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Portoghesi, Paolo

    Full Name: Portoghesi, Paolo

    Gender: male

    Date Born: 1931

    Place Born: Rome, Lazio, Italy

    Home Country/ies: Italy

    Subject Area(s): architecture (object genre), Postmodern, and sculpture (visual works)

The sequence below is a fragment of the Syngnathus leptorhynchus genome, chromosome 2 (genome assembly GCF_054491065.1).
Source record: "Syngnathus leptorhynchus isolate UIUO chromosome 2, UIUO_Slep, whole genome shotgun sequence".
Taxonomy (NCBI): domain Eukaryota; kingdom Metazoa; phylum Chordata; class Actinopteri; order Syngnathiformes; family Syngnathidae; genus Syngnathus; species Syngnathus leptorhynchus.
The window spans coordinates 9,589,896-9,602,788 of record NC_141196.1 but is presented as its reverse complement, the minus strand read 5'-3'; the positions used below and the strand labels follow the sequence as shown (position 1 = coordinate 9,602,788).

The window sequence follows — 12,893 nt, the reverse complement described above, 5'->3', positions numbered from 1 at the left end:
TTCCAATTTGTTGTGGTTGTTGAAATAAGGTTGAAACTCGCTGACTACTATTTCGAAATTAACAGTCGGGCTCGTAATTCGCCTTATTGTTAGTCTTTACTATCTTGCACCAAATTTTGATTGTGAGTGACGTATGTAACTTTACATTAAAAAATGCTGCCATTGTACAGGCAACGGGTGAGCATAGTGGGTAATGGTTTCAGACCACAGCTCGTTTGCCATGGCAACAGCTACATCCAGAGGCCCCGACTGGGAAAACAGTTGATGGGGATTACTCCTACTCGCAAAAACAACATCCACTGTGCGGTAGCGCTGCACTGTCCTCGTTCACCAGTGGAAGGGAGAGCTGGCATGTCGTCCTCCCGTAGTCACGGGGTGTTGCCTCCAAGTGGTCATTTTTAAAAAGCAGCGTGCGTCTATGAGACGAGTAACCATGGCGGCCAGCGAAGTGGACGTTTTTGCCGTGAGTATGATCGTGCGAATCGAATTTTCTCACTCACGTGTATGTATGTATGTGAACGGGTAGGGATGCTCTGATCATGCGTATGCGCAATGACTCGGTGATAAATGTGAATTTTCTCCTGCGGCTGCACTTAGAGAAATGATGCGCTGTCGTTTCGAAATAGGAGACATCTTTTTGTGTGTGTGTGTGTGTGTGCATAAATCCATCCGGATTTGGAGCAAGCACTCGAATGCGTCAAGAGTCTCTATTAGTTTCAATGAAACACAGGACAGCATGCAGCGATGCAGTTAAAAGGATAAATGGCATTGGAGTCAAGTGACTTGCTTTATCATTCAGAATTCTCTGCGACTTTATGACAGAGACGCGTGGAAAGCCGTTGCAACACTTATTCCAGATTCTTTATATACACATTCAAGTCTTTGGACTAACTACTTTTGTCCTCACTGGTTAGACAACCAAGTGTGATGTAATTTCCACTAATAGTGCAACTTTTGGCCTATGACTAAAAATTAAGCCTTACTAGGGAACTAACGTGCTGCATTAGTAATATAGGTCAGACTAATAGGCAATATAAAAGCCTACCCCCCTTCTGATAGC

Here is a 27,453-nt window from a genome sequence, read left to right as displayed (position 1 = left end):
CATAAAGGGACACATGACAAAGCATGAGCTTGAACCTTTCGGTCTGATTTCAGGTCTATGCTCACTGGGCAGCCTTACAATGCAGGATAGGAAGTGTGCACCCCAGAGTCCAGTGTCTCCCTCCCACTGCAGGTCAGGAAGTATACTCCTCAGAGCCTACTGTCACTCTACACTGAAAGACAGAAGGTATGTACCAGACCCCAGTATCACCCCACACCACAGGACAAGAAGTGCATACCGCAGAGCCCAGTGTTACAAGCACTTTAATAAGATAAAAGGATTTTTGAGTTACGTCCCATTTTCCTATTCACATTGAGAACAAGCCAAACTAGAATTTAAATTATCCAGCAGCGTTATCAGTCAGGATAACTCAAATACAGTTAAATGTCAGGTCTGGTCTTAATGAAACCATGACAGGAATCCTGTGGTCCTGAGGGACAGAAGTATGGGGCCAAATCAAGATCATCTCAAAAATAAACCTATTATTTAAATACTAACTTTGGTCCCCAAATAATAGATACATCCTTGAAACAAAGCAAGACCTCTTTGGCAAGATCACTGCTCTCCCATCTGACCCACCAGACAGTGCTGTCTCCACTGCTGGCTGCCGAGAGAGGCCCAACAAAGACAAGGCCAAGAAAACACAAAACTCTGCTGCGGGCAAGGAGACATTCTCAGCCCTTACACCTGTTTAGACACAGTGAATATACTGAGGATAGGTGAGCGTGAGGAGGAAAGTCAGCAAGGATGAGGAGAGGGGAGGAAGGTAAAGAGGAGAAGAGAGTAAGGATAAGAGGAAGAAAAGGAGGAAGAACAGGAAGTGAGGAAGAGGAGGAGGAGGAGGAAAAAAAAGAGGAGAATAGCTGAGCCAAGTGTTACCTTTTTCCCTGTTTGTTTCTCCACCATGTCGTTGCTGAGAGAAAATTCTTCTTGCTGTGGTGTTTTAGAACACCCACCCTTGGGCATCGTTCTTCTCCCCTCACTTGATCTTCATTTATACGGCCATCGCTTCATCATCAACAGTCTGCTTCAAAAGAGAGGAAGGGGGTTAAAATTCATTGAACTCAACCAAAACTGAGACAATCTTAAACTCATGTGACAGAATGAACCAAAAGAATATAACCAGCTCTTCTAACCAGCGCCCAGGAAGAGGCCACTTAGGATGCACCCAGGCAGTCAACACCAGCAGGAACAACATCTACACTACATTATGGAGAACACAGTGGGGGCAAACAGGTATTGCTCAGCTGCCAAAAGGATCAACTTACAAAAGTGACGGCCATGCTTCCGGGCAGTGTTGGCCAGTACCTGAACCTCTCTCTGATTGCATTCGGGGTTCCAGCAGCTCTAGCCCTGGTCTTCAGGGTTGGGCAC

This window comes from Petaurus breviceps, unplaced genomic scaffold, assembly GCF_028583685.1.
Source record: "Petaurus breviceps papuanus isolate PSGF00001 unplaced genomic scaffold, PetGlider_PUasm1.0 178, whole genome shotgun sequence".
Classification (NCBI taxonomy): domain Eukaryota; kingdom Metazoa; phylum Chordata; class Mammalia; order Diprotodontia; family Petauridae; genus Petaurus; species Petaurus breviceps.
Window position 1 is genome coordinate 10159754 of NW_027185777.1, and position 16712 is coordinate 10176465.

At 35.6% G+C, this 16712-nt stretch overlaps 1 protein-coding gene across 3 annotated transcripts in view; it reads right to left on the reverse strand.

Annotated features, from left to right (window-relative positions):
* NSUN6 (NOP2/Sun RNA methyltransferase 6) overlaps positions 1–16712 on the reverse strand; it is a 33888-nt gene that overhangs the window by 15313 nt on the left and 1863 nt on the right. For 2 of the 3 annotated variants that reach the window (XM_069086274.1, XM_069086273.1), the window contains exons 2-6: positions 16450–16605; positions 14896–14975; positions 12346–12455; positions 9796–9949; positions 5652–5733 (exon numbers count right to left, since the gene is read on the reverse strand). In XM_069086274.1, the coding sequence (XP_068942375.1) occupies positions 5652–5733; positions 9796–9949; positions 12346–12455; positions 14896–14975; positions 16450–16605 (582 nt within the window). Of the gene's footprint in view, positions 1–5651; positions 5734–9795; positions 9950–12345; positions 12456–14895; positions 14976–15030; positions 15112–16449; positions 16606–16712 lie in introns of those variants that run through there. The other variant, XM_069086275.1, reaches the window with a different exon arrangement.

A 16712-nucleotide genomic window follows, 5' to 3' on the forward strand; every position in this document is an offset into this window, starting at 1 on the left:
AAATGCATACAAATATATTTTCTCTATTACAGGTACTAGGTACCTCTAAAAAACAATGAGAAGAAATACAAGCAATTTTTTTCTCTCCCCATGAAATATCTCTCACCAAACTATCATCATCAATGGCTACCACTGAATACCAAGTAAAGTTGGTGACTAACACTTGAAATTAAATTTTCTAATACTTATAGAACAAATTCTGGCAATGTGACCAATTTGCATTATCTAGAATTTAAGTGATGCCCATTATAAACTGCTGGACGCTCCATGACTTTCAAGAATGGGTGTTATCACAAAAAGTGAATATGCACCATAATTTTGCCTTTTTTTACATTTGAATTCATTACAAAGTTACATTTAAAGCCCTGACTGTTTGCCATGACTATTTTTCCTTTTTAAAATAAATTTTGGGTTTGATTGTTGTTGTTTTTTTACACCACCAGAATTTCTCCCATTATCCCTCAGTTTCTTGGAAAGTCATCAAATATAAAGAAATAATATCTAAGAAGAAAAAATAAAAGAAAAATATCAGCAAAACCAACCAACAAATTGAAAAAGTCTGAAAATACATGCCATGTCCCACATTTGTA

Early Post-modern architect; architectural historian and Borromini scholar. Portoghesi described himself as having been born “in the shadow of Borromini’s San Ivo” (Steinberg) and hence much of his professional life as an architectural historian revolved around this architect. He entered the University of Rome, writing articles on Borromini in 1953 through 1955 and also a booklet on Borromini’s monuments in the Lateran Basilica I monumenti borrominiani della Basilica Lateranense the same year. Portoghesi graduated with a degree in architecture in 1957 and in the history of art in 1958. In 1959 he was appointed Professor at the school of advanced studies in the study and restoration of monuments. As an architect, Portoghesi designed in a neo-Baroque style, first exemplified in 1959 in the Casa Baldi (Via Flaminia, Rome). Making use of the traditional tufa material of ancient homes, he worked to relate his buildings to their contexts, both social and physical. The following year, 1960, he published a work on the eighteenth-century architect Bernardo Antonio Vitone, “Metodo e poesia nell’architettura di B. A. Vittone” (“Method and poetry in the architecture of B.A. Vittone”). He began teaching a course on architectural criticism at the University in 1961. Portoghesi and Bruno Zevi edited a festschrift for Giulio Carlo Argan in 1964, Michelangelo Architetto. That year, too, Portoghesi published his book Borromini nella cultura europea (“Borromini in European Culture”) and launched an architectural practice with Vittorio Gigliotti near Porta Pinciana in Rome. His commissions of this era included the Casa Andreis (1964-1967). He was appointed professor of the history of public architecture in Baroque Rome in 1966. A critical edition of Leon Battista Alberti: l’architettura and a second work on Vittone, Bernardo Vittone, un architetto tra Illuminismo e Rococò (“Bernardo Vittone, an architect between the Enlightenment and the Rococo”) were published. Portoghesi was appointed professor of History of Architecture at Milan Polytechnic in 1966 as well. The following year Portoghesi published his important Borromini, Architettura come linguaggio which was translated in English as The Rome of Borromini: Architecture as Language. In 1968 he became dean of the Faculty of Architecture of Milan Polytechnic, issuing L’Eclettismo a Roma (“Eclecticism in Rome”) and Editor-in-chief of the Dizionario di Architettura e Urbanistica or “DAU”. Another important architectural commission with Gigliotti, Casa Papanice, was completed 1969-1970. In 1976, Portoghesi’s most outstanding commission, the mosque and Islamic Cultural Centre in Rome was dedicated. He was appointed professor of architecture at the University of Milan the same year, where he taught until 1980. He next headed the architecture section at the Venice Biennial. That year, too, 1980, he accepted a professorship in architectural history at the University of Rome and published Dopo l’architettura moderna (“After modern architecture”). In 1982 Portoghesi became Professor of History of Architecture at Rome University. He accepted the Editor-in-chief position of Materia magazine in 1990. Portoghesi was named full professor of Urban Planning at “La Sapienza,” University in Rome in 1995. A 1974 manifesto, Le inibizioni dell’architettura moderna outlined his practicing architectural theory as a “system of places”. With Zevi, he promoted a modernists who, in their architecture, related their work to its environment, (e.g., Victor Horta and Frank Lloyd Wright). He was a founder of the first international exhibition of Post-modernist architecture (Venice Biennale,1980). Like many post-modern architects, he design furnishings of his buildings. He engaged in a celebrated debate (along with Zevi) countering the criticisms of Manfredo Tafuri on the purposes of architectural history.